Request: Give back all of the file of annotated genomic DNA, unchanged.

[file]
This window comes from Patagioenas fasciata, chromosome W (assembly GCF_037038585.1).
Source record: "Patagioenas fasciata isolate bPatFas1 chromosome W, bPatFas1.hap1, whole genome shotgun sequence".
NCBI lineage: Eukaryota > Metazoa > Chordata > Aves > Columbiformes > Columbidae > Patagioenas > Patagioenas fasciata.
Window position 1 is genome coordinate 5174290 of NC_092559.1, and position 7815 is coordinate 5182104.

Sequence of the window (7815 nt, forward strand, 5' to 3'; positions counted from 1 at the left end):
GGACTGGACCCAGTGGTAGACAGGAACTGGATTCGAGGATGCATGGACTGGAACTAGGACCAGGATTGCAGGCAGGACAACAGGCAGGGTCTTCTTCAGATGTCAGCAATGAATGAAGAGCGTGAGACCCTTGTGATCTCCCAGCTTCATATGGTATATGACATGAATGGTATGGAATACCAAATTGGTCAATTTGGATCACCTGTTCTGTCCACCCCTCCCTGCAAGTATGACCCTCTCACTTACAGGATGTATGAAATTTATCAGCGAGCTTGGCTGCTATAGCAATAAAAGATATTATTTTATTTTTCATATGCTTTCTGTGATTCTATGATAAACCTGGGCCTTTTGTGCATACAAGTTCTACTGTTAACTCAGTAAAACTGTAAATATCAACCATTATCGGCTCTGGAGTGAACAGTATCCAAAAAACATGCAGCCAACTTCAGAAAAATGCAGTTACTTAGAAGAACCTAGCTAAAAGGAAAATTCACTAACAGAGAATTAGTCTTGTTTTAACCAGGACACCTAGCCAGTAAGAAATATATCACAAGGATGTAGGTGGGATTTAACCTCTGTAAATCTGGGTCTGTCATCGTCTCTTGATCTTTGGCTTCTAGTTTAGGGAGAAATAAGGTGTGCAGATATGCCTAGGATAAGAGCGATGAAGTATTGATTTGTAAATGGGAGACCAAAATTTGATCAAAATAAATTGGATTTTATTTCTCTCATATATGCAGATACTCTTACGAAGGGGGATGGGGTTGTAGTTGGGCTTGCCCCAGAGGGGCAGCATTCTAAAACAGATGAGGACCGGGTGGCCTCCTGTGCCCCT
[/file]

This window comes from Patagioenas fasciata, chromosome W (assembly GCF_037038585.1).
Source record: "Patagioenas fasciata isolate bPatFas1 chromosome W, bPatFas1.hap1, whole genome shotgun sequence".
NCBI lineage: Eukaryota > Metazoa > Chordata > Aves > Columbiformes > Columbidae > Patagioenas > Patagioenas fasciata.
Window position 1 is genome coordinate 5174290 of NC_092559.1, and position 7815 is coordinate 5182104.

Sequence of the window (7815 nt, forward strand, 5' to 3'; positions counted from 1 at the left end):
GGACTGGACCCAGTGGTAGACAGGAACTGGATTCGAGGATGCATGGACTGGAACTAGGACCAGGATTGCAGGCAGGACAACAGGCAGGGTCTTCTTCAGATGTCAGCAATGAATGAAGAGCGTGAGACCCTTGTGATCTCCCAGCTTCATATGGTATATGACATGAATGGTATGGAATACCAAATTGGTCAATTTGGATCACCTGTTCTGTCCACCCCTCCCTGCAAGTATGACCCTCTCACTTACAGGATGTATGAAATTTATCAGCGAGCTTGGCTGCTATAGCAATAAAAGATATTATTTTATTTTTCATATGCTTTCTGTGATTCTATGATAAACCTGGGCCTTTTGTGCATACAAGTTCTACTGTTAACTCAGTAAAACTGTAAATATCAACCATTATCGGCTCTGGAGTGAACAGTATCCAAAAAACATGCAGCCAACTTCAGAAAAATGCAGTTACTTAGAAGAACCTAGCTAAAAGGAAAATTCACTAACAGAGAATTAGTCTTGTTTTAACCAGGACACCTAGCCAGTAAGAAATATATCACAAGGATGTAGGTGGGATTTAACCTCTGTAAATCTGGGTCTGTCATCGTCTCTTGATCTTTGGCTTCTAGTTTAGGGAGAAATAAGGTGTGCAGATATGCCTAGGATAAGAGCGATGAAGTATTGATTTGTAAATGGGAGACCAAAATTTGATCAAAATAAATTGGATTTTATTTCTCTCATATATGCAGATACTCTTACGAAGGGGGATGGGGTTGTAGTTGGGCTTGCCCCAGAGGGGCAGCATTCTAAAACAGATGAGGACCGGGTGGCCTCCTGTGCCCCT